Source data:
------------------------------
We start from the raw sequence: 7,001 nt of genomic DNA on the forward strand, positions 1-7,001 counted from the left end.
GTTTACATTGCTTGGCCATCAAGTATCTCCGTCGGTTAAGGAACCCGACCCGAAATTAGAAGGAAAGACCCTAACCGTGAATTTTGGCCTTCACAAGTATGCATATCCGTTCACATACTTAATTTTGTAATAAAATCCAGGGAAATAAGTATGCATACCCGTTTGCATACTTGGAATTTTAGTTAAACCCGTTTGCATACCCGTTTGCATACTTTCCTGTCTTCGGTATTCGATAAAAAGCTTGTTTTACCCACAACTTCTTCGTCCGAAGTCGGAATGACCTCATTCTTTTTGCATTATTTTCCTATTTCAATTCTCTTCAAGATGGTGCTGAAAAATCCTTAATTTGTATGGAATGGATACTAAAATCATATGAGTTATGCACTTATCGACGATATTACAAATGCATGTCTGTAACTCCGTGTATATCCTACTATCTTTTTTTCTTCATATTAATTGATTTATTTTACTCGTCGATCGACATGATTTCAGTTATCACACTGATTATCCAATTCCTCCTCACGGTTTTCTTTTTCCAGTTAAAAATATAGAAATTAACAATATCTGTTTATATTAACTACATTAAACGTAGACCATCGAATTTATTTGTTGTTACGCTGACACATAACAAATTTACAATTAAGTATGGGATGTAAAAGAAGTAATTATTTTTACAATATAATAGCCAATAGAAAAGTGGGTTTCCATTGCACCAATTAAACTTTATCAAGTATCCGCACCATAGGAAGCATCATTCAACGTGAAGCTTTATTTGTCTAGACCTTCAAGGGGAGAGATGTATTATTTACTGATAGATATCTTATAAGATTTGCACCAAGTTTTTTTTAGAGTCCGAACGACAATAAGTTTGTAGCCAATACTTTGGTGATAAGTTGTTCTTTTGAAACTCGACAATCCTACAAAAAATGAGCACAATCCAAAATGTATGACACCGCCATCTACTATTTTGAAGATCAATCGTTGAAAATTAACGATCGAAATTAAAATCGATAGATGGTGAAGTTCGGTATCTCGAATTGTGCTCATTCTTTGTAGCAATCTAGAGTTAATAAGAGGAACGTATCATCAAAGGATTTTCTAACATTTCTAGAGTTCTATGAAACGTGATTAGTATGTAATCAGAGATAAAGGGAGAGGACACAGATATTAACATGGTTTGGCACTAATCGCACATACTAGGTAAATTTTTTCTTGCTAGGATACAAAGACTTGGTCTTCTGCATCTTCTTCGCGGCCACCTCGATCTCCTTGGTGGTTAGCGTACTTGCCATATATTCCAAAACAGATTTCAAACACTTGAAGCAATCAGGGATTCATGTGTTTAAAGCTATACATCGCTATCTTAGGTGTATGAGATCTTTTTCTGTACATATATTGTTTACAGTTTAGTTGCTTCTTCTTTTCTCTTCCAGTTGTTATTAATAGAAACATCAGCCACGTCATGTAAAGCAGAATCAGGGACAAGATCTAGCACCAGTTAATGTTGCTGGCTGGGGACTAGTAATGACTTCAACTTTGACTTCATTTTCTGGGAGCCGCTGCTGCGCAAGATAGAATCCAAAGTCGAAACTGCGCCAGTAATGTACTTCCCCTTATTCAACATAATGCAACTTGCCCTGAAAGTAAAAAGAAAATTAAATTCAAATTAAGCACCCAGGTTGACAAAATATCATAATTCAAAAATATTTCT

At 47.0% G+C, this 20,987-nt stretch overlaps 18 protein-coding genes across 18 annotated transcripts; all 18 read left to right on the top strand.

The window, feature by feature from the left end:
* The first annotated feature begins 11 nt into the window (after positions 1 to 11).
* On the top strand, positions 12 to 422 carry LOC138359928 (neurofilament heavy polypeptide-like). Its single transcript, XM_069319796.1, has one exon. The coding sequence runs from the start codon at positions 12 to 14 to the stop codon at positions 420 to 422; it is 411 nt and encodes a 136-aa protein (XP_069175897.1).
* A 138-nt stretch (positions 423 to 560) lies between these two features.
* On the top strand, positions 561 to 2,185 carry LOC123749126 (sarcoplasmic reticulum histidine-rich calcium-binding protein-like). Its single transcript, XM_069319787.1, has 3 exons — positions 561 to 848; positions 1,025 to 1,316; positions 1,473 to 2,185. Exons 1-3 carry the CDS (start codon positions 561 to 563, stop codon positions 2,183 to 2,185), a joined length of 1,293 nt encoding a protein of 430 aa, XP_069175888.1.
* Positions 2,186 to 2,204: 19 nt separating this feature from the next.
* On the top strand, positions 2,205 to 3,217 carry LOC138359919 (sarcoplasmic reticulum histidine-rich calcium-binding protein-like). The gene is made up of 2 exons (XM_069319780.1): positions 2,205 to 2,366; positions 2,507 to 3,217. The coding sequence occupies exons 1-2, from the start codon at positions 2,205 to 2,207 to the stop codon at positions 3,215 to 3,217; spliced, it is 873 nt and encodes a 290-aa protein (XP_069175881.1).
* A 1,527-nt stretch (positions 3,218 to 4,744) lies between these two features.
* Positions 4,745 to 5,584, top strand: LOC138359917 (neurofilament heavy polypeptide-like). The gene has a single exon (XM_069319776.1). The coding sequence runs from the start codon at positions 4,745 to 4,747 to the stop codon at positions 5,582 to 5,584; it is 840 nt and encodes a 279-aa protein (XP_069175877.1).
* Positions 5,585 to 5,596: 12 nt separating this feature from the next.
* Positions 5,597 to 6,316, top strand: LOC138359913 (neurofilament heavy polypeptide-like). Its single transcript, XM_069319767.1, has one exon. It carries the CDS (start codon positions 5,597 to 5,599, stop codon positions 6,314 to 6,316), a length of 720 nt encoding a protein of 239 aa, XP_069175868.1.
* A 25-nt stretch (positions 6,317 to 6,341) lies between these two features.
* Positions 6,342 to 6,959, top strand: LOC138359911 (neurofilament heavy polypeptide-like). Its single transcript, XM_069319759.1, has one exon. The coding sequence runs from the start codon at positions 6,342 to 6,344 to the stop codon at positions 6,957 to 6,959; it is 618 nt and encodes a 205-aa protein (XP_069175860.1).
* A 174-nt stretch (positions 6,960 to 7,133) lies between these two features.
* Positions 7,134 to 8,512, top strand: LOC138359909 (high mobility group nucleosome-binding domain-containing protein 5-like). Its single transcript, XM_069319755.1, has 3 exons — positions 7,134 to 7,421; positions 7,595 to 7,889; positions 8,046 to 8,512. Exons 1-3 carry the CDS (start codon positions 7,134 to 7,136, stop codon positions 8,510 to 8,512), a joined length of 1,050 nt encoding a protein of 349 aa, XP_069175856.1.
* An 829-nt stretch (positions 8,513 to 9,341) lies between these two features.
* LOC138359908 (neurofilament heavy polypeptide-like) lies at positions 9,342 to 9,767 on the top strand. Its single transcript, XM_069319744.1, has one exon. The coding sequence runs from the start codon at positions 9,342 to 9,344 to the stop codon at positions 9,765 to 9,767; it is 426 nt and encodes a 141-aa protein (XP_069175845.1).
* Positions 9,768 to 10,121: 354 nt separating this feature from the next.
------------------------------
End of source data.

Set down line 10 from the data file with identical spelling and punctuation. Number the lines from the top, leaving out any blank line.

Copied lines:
* On the top strand, positions 2,205 to 3,217 carry LOC138359919 (sarcoplasmic reticulum histidine-rich calcium-binding protein-like). The gene is made up of 2 exons (XM_069319780.1): positions 2,205 to 2,366; positions 2,507 to 3,217. The coding sequence occupies exons 1-2, from the start codon at positions 2,205 to 2,207 to the stop codon at positions 3,215 to 3,217; spliced, it is 873 nt and encodes a 290-aa protein (XP_069175881.1).